Supplementary Uplink

Introduction

In 5G NR, a downlink carrier may be associated with two uplink carriers (the non-SUL carrier and the SUL carrier), where the Supplementary Uplink (SUL) carrier is typically located in lower frequency bands, thereby providing enhanced uplink coverage.

Example of Supplementary Uplink: With SUL, the UE is configured with 2 ULs for one DL of the same cell as depicted in figure below:

Example of Supplementary Uplink
Example of Supplementary Uplink

Below are the Operating Bands defined by 3GPP for NR in Frequency Range 1 where the duplex mode is SUL:

Operating Bands supporting SUL as duplex mode
Operating Bands supporting SUL as duplex mode

Supplementary Uplink (in detail)

In conjunction with a UL/DL carrier pair (FDD band) or a bidirectional carrier (TDD band), a UE may be configured with additional, Supplementary Uplink (SUL) which can improve UL coverage for high frequency scenarios.

Since the lower frequency bands are already occupied by LTE primarily, so for enabling early NR deployment in lower-frequency spectra, LTE/NR spectrum co-existence is thought of as the way for an operator to deploy NR in the same spectrum as an already existing LTE deployment. Two co-existence scenarios were identified in 3GPP and guided the NR design:

  1. LTE/NR co-existence in both DL and UL directions
  2. There is co-existence only in the UL direction, typically within the UL part of a lower-frequency paired spectrum, with NR downlink transmission taking place in the spectrum dedicated to NR, typically at higher frequencies. NR supports a supplementary uplink (SUL) to specifically handle this scenario.

SUL implies that a conventional downlink/ uplink (DL/UL) carrier pair has an associated or supplementary uplink carrier with the SUL carrier typically operating in lower-frequency bands. As an example, a downlink/uplink carrier pair operating in the 3.5 GHz band could be complemented with a supplementary uplink carrier in the 800 MHz band.

In SUL scenario, the non-SUL uplink carrier is typically significantly more wideband compared to the SUL carrier. Thus, under good channel conditions such as the device located relatively close to the cell site, the non-SUL carrier typically allows for substantially higher data rates compared to the SUL carrier. At the same time, under bad channel conditions, for example, at the cell edge, a lower-frequency SUL carrier typically allows for significantly higher data rates compared to the non-SUL carrier, due to the assumed lower path loss at lower frequencies.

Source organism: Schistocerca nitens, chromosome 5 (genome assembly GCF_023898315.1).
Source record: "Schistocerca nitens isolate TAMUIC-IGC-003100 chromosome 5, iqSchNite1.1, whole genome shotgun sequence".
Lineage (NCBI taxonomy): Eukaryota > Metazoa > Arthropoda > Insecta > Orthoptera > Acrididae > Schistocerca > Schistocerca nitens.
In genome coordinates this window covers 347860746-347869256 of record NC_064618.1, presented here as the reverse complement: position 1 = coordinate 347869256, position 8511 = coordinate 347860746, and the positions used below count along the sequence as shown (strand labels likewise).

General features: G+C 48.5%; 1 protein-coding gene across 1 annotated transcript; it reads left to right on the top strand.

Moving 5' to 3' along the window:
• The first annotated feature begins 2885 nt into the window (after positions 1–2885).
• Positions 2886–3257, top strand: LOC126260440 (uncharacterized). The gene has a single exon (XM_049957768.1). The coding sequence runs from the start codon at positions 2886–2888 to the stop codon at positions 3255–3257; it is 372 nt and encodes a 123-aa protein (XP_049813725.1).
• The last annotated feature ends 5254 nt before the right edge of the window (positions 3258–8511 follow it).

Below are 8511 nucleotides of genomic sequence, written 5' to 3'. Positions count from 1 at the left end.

In case of Supplementary Uplink, the UE is configured with 2 UL carriers for one DL carrier of the same cell, and uplink transmissions on those two UL carriers are controlled by the network to avoid overlapping PUSCH/PUCCH transmissions in time. Overlapping transmissions on PUSCH are avoided through scheduling while overlapping transmissions on PUCCH are avoided through configuration (PUCCH can only be configured for only one of the 2 ULs of the cell). In addition, initial access is supported in each of the uplink

Note:

  1. In paired spectrum, DL and UL can switch BWP independently. In unpaired spectrum, DL and UL switch BWP simultaneously. Switching between configured BWPs happens by means of RRC signaling, DCI, inactivity timer or upon initiation of random access. When an inactivity timer is configured for a serving cell, the expiry of the inactivity timer associated to that cell switches the active BWP to a default BWP configured by the network. There can be at most one active BWP per cell, except when the serving cell is configured with SUL, in which case there can be at most one on each UL carrier.
  2. When SUL is configured, a configured uplink grant can only be signaled for one of the 2 ULs of the cell
  3. SUL differs from the aggregated uplink in that the UE may be scheduled to transmit either on the supplementary uplink or on the uplink of the carrier being supplemented, but not on both at the same time.

Random Access in case of Supplementary Uplink (SUL)

For random access in a cell configured with SUL, the network can explicitly signal which carrier to use (UL or SUL). Otherwise, the UE selects the SUL carrier if and only if the measured quality of the DL is lower than a broadcast threshold. Once started, all uplink transmissions of the random-access procedure remain on the selected carrier.

SIB1 ::= SEQUENCE {

    servingCellConfigCommon  ServingCellConfigCommonSIB    OPTIONAL,   — Need R

}

ServingCellConfigCommonSIB ::= SEQUENCE {

    supplementaryUplink  UplinkConfigCommonSIB   OPTIONAL,   — Need R

}

Supplementary Uplink related configuration is present as a part of SIB1. Before initially accessing a cell, a device will thus know if the cell to be accessed is SUL cell or not. If the cell is SUL cell and the device supports SUL operation for the given band combination, initial random access may be carried out using either the SUL carrier or the non-SUL uplink carrier. The cell system information provides separate RACH configurations for the SUL carrier and the non-SUL carrier and a device capable of SUL determines what carrier to use for the random access by comparing the measured RSRP of the selected SS block with a carrier-selection threshold also provided as part of the cell system information.

  • If the RSRP is above the threshold, random access is carried out on the non- SUL carrier.
  • If the RSRP is below the threshold, random access is carried out on the SUL carrier.

In practice, the SUL carrier is thus selected by devices with a (downlink) pathloss to the cell that is larger than a certain value. The device carrying out a random-access transmission will transmit the random-access message 3 on the same carrier as used for the preamble transmission.